Gen Z has introduced a new set of behaviors that are changing the dynamics within the banking and fintech space. Dubbed the “throwback generation,” the post-millennial era could be the key to bucking the trend of rising distrust among consumers.
According to a recent survey by Raddon, 67 percent of high school students 16-18 years old have a bank or credit union account. Since this generation witnessed the 2008 financial crisis at a young age, Gen Z is especially keen on working for their own money, with 77 percent earning their own cash through freelance work, a part-time job, or earned allowance according to research from The Center for Generational Kinetics. Although young, Gen Zers are already savings-driven. The same survey showed 12 percent of them are already saving for retirement and 35 percent plan to start saving for retirement during their 20s.
Financial institutions must build Gen Z’s trust by addressing the next generation’s shifting perceptions and educating them as they begin to manage their own financial health. Banks must realize that consumer trust is a currency for financial services that can only be gained from instilling a culture of putting the customer first. To achieve this, we must first meet Gen Z customers where they are in terms of lifestyle and needs. Fixated with convenience, this generation will continue gravitating toward brands that provide the best personalized data-driven user experience, value, and ultimately, the best means to reach their financial goals.
Younger consumers are often more receptive to technology and personal finance management tools that make the process more proactive through a simple online dashboard. Consumers just starting out on their financial journey will be more interested in financial technology improvements that offer advice or a way to automate their transactional needs. Therefore, the key will be to offer them the right content, at the right time, in the right place.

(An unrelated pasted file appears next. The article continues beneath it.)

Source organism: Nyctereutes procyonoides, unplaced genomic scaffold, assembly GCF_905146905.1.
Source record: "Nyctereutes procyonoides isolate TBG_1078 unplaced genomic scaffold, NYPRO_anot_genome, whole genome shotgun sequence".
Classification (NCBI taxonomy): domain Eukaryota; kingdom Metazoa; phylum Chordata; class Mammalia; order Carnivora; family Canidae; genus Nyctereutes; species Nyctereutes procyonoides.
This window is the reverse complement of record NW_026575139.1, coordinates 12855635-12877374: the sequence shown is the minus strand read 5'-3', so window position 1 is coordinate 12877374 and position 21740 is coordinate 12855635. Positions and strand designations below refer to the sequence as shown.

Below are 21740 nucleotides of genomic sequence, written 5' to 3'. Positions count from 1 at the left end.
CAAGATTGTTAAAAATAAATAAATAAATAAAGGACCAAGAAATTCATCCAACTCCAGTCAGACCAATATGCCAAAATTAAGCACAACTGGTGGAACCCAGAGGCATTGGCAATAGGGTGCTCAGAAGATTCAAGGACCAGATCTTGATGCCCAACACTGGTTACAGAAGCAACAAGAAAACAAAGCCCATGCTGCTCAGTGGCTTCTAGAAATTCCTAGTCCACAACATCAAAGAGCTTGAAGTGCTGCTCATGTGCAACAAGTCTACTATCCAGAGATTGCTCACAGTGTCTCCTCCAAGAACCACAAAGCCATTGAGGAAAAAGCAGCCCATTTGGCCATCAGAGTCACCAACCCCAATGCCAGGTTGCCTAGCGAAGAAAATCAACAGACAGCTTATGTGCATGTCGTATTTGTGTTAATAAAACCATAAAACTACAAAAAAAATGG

A customer-first approach will offer endless benefits for both the customer and their financial institutions. Financially healthy customers are less risky, which in turn are better customers. Banks need to promote tools and services for financial literacy among Gen Z by building tiers of trusted behavior in engagement with apps, so that these become part of their lifestyle. The goal is for customers to assimilate these tools into their everyday lives, so that financial health becomes a habit. In addition, institutions should take advantage of the opportunity to address consumer trust on the data side.
Today’s bank-led initiatives have set security standards in place, but also have resulted in less functionality and consumer choice. Stakeholders are not properly represented, with banks and aggregators dominating the conversation and end users lacking awareness of issues regarding data and security. We must move toward solutions that allow for competition while protecting consumers and allowing their voice to be heard.
Financial institutions must realize the potential of consumer-permissioned data aggregation through personal finance management tools that adapt to Gen Z needs. This generation’s dependence on money and payment apps will only accelerate, as people become comfortable with a cashless reality. When building relationships with Gen Z, we must make sure that users trust not only that banks have strong vaults, but that their institutions genuinely think of their consumers first.